ith a staff of only eight members, the SDAO works each day to level the playing field on campus for 315 different undergraduate and graduate students with disabilities. Yet the ratio of staff to student hasn’t always been this staggeringly small. In 2008, Congress passed an amendment for the ADA. This amendment expanded the definition of disabilities to include conditions such as psychological disorders, learning disabilities and chronic health disease, which led the SDAO to face an enormous increase in students who were eligible for their services. “Students who were seeking accommodations [before 2008] may not have been eligible for disability accommodations because their health conditions did not rise to the level of a disability,” Jenni Holt, student disability case management coordinator, said. “With the passing of the Amendments Act, we are seeing a huge increase in the number of eligible students.” Two different types of students seek help from the SDAO, Fickling explained. There are students who have come to terms with their disability over time. Yet others fear that faculty and future employers who might view their disability as a potential stigma. So while 315 seems like an already overwhelming number, Fickling said more students may have eligible disabilities but are unwilling to seek help due to these insecurities. “As much as I would want to walk up to someone with a visible limp or a hearing aid and ask if they need me, we need to rely on the stu-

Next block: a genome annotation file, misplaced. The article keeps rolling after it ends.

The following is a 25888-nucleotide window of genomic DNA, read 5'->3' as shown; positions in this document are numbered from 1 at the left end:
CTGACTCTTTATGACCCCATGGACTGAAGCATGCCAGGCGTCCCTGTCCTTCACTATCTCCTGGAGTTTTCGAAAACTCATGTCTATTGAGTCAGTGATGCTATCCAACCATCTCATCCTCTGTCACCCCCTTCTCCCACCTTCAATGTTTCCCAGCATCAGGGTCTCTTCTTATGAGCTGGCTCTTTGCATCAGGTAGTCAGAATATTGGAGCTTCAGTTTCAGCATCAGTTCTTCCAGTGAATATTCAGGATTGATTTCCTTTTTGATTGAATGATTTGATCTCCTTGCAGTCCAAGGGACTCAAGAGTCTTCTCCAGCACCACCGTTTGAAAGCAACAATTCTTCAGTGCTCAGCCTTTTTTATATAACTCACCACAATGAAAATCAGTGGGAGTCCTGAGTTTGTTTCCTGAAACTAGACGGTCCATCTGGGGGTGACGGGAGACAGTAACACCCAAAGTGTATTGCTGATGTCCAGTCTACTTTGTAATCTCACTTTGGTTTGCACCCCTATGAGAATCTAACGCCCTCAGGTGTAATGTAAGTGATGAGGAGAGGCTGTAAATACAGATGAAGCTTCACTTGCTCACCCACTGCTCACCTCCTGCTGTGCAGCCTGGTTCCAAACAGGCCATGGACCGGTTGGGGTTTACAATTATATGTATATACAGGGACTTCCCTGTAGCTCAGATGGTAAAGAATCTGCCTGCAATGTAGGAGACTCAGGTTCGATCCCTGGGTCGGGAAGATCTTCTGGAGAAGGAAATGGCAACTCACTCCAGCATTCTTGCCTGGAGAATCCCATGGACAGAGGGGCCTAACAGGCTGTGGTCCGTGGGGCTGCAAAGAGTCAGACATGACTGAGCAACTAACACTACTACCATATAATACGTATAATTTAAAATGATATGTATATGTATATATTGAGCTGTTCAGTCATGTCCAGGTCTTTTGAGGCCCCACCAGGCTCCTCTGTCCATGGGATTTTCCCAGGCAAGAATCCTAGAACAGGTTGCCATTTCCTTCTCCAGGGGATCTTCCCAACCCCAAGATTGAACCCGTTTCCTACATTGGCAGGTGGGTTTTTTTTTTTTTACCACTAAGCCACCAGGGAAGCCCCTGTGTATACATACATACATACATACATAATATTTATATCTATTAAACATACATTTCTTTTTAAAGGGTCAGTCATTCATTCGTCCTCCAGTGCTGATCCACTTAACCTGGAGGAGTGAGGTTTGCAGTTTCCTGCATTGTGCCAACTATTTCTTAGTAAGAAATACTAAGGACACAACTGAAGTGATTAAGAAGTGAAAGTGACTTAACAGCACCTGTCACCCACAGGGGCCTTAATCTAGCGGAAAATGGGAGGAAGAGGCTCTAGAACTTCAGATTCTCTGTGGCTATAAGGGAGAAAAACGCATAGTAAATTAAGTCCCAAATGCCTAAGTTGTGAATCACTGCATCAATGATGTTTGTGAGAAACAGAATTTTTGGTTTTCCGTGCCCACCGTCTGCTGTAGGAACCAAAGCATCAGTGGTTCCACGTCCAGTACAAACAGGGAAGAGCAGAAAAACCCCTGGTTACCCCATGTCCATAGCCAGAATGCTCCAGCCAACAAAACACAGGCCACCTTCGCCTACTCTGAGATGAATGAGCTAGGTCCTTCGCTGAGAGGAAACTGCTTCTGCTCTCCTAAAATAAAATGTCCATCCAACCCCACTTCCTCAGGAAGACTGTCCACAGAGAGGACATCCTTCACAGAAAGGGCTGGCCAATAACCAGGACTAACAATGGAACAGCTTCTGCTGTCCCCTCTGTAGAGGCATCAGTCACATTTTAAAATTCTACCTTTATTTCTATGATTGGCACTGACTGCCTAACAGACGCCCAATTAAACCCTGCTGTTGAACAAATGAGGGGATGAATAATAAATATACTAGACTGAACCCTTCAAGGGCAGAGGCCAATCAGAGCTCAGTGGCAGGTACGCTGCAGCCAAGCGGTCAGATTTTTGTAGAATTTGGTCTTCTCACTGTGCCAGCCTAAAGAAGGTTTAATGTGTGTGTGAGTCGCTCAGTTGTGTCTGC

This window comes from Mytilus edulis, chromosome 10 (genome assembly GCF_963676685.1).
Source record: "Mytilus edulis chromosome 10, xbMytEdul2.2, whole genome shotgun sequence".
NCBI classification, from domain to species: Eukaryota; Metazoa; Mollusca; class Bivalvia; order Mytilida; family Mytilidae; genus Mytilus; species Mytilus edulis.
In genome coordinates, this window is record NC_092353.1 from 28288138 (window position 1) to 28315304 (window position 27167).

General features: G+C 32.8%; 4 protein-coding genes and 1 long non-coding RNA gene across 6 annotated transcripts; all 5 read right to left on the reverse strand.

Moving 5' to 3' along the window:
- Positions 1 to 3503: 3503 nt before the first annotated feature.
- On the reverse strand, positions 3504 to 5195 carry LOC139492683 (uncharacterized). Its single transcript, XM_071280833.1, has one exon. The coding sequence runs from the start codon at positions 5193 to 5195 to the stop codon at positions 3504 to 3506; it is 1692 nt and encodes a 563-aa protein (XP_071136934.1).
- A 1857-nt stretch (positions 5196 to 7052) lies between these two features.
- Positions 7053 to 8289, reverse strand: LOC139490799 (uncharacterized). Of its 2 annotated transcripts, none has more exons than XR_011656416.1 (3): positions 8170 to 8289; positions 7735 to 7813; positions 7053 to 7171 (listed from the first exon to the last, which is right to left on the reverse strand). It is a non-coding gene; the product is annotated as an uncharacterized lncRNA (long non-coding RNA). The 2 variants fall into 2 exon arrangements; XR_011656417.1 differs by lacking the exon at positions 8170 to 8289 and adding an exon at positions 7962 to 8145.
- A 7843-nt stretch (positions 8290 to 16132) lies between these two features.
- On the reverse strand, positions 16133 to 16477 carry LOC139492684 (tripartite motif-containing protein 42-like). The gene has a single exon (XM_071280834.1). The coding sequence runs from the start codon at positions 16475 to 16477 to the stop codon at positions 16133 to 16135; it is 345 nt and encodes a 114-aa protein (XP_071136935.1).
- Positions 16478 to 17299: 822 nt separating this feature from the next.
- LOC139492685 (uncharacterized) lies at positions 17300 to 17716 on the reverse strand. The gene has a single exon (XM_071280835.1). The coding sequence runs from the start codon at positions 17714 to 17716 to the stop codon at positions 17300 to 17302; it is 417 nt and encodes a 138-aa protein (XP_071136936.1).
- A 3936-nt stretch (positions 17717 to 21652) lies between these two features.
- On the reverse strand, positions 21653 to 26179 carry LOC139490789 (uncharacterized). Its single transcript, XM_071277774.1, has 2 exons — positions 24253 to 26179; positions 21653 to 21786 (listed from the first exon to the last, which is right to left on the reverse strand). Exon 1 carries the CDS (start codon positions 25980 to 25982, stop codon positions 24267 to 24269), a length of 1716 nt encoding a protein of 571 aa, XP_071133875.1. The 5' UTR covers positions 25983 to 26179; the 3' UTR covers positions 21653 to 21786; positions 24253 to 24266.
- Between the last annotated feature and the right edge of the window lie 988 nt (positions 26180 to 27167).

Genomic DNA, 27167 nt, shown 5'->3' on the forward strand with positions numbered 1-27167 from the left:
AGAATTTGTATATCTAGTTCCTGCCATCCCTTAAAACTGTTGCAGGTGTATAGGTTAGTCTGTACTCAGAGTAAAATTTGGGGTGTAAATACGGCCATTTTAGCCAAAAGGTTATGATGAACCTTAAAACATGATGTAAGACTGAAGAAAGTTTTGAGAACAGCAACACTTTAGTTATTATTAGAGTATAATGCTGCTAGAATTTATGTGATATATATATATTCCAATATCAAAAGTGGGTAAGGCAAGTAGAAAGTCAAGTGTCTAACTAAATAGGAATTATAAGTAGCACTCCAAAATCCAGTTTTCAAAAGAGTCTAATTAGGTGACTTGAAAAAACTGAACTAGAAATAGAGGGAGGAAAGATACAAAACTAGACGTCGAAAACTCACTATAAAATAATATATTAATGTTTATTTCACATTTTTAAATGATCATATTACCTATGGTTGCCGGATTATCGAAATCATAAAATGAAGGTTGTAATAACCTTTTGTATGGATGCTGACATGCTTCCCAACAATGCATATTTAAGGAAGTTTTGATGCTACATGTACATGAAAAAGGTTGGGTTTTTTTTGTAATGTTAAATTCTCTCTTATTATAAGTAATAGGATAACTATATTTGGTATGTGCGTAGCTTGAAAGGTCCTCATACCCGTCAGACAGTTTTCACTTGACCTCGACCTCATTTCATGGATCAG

“One time I felt like I was just in PLAZA this broom closet. There were brooms and dust pans everywhere. But the best was when there was a pile of coal. To this day, I don’t even know why, but there was just this pile of coal.” —Alex Kazandjian

tion for something that I can’t directly control,” Broadbent said. “I feel very strongly about advocating people with disabilities, but being in an organization that identifies itself with having been born with a disability doesn’t seem the most effective to me.” Dinner, who is not disabled himself, chose to lead DDA this year because his experience working with Barron helped him see the importance of advocating for making campus an accessible and safe place for the disabled community. “It’s a worthy cause and I don’t want to see all of the work accomplished by Barron last year go to waste,” Dinner said.